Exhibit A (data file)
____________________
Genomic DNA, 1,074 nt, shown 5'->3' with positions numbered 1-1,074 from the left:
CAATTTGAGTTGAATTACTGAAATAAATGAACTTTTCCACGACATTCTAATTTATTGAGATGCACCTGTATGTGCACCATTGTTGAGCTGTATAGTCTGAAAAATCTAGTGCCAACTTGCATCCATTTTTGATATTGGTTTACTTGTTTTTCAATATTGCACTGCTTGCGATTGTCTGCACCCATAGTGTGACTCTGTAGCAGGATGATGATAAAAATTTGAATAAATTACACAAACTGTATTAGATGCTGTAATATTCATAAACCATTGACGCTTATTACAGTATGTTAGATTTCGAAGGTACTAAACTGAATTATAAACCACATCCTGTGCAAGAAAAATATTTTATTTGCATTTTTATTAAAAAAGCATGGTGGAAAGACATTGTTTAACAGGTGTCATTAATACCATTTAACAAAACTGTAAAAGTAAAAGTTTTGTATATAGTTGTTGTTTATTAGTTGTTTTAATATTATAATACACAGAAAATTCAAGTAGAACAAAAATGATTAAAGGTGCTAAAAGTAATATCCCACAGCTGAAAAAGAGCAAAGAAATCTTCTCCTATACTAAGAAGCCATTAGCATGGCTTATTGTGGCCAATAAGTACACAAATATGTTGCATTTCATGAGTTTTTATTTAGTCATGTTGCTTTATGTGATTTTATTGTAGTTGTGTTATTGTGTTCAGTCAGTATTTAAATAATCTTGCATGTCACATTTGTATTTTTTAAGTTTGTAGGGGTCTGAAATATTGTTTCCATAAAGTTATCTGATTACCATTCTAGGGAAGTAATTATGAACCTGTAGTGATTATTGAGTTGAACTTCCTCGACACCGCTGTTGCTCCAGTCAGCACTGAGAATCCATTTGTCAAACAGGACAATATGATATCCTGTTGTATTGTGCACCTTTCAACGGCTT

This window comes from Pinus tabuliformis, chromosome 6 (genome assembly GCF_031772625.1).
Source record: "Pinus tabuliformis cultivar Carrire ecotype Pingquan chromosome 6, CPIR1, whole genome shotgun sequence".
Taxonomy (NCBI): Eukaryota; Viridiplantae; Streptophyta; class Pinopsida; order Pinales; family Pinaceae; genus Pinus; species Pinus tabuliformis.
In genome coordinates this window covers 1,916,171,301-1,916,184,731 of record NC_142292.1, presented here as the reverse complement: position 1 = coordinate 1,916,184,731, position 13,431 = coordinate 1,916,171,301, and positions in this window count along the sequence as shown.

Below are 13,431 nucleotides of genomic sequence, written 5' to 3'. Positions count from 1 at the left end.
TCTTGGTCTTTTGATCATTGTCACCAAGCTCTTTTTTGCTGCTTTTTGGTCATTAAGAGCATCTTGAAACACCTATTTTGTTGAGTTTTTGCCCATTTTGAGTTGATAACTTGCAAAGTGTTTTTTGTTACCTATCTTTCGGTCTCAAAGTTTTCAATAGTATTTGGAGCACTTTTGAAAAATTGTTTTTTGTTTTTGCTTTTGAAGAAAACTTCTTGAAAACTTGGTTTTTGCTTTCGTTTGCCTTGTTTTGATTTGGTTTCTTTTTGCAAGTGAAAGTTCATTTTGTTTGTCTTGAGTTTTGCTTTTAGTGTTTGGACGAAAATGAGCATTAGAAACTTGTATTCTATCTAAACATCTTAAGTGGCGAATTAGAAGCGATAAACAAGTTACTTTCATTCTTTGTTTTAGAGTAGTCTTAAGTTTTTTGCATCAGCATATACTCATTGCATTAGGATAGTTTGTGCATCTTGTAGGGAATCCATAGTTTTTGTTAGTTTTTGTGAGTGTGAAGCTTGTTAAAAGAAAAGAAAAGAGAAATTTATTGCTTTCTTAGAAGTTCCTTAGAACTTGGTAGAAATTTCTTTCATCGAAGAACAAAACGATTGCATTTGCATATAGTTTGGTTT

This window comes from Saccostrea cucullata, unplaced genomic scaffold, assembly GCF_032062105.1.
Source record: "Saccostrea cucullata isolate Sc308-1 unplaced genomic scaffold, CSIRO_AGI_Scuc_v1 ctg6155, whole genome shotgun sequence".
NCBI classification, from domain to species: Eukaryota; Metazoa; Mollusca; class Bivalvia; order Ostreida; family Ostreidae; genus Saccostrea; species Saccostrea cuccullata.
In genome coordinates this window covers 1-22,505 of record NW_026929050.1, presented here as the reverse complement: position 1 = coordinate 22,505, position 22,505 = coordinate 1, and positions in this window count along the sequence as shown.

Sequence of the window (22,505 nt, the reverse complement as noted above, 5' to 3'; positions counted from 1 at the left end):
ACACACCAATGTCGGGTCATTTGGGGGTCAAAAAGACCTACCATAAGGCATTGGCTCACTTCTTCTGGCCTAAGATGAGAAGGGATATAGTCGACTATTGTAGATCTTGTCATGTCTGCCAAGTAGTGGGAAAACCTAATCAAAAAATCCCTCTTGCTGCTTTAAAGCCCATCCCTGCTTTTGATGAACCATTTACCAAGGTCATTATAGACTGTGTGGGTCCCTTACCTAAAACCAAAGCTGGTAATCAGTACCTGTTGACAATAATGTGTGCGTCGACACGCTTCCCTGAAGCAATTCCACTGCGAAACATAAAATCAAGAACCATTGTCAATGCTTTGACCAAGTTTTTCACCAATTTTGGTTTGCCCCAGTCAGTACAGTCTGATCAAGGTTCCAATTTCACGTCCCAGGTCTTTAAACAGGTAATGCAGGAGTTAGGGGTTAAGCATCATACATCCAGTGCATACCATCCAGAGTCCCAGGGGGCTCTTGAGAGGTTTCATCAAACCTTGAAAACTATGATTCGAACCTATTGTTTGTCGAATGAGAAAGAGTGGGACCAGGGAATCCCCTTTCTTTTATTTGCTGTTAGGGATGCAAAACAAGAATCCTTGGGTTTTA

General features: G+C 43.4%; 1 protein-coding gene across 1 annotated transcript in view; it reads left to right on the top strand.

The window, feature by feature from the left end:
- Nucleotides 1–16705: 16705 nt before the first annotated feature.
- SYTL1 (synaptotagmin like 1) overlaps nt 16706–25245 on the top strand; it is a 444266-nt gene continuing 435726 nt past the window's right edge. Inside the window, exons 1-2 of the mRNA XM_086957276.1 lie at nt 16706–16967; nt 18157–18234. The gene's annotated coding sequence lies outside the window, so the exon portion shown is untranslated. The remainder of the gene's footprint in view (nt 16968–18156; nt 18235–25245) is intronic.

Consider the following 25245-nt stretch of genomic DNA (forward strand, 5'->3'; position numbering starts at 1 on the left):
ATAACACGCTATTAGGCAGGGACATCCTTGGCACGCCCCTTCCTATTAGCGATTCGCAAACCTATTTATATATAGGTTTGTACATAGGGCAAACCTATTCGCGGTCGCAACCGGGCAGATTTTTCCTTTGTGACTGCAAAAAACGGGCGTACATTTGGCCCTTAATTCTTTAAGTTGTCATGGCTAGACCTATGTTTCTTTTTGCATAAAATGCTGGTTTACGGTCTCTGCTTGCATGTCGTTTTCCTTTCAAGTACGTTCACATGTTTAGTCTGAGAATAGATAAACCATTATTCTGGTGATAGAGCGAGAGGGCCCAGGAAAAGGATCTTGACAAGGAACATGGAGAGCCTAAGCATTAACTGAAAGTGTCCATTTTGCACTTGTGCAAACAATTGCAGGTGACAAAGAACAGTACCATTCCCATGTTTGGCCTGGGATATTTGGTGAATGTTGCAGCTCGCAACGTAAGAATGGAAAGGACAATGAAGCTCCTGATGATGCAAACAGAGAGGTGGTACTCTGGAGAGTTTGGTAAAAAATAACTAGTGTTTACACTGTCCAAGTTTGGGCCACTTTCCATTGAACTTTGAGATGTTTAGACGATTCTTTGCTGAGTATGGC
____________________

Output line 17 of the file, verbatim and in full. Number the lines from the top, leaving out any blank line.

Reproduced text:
- Nucleotides 1–16705: 16705 nt before the first annotated feature.